• having committed a serious criminal offense, claimed immunity for that offense (for example, diplomatic immunity), and left the United States, without thereafter being prosecuted in a U.S. court for that offense.

Cases Where No Waiver Is Available

In the following scenarios, no waiver will be available.

Speak with an experience immigration lawyer to see if you have any other options. This blog doesn’t go into detail about overcoming a visa denial due to criminal history with no option of a waiver.

  • any drug crime (other than an offense related to simple possession of 30 grams or less of marijuana)
  • drug trafficking
  • murder or torture
  • significant trafficking of people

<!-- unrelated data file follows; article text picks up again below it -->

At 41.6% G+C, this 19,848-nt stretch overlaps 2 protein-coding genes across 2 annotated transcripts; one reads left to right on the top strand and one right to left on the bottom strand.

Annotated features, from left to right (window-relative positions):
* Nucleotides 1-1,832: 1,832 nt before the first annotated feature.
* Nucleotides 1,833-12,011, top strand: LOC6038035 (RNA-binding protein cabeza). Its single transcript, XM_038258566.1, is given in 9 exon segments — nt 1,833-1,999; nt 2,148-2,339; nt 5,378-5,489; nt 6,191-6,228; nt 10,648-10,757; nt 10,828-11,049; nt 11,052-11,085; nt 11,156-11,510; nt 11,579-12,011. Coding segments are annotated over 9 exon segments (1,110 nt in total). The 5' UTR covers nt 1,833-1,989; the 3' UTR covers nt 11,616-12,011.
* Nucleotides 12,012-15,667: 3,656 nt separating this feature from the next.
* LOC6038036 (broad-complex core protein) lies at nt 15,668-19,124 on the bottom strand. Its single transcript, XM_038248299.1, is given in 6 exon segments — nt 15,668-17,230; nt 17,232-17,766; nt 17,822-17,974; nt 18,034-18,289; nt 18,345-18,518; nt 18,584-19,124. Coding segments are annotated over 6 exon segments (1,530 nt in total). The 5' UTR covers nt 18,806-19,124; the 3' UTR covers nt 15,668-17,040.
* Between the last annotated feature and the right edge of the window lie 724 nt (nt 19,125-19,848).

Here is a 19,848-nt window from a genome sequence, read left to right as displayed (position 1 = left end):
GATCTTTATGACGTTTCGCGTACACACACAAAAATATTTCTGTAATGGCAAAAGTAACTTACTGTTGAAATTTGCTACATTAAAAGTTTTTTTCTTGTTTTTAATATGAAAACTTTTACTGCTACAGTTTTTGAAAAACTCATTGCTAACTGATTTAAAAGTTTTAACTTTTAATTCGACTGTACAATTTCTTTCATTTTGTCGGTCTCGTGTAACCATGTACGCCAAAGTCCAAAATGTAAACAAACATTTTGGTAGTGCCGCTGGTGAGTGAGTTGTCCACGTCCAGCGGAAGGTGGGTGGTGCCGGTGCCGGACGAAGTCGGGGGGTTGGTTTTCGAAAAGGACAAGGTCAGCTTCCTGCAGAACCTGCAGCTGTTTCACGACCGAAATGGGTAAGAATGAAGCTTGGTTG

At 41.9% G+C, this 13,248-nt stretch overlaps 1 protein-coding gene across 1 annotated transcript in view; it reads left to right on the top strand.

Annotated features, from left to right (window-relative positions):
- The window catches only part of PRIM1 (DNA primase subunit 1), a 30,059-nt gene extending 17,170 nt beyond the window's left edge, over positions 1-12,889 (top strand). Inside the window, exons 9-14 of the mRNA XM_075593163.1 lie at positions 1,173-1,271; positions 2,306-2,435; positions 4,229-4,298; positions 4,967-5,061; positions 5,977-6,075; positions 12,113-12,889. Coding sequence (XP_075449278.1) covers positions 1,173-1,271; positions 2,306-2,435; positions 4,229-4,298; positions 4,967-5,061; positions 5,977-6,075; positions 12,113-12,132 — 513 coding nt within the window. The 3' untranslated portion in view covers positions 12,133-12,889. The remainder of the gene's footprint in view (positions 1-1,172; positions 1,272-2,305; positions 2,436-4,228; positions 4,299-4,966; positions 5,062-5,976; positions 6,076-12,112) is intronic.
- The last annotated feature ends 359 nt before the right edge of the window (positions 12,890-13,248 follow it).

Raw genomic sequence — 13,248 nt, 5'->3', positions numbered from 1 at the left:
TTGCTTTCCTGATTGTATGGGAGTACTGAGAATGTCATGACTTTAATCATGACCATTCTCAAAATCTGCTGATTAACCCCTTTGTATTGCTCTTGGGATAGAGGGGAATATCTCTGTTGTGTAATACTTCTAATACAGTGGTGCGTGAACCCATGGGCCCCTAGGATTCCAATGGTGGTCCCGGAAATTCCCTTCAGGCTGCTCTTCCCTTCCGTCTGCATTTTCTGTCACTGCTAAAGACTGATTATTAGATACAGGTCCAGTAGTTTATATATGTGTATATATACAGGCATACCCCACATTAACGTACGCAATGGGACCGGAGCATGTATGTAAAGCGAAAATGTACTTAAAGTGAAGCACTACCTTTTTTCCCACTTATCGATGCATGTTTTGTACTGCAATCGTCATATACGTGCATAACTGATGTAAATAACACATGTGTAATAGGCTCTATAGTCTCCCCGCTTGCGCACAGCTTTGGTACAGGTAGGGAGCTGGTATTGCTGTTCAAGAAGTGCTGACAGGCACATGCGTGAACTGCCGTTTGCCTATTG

• money laundering
  • severe violation of religious freedom while serving as a foreign government official.

Final Thoughts On Getting A Visa With Criminal Record

So when it comes to getting a visa with criminal record, it won’t be easy. You have to show that you have severed your time or have been rehabilitated.

USCIS wants to do is protect the beneficiary from unknowingly marrying someone that will abuse them. In addition to this, USCIS wants to protect the US public from a foreigner that may immigrate and commit a serious crime here.

All visa applicants will have a background check and FBI name check run. If you are unsure of what’s in your own criminal history, you can always request your court records from your local courthouse.

Do you want to apply for the K1 fiancé visa or CR1 spouse visa? Get the personalized help you need at the Migrant Academy! It’s an interactive online course platform with live Q&A calls, online case tracker, downloadable resources and a great community of other couples. Join us today!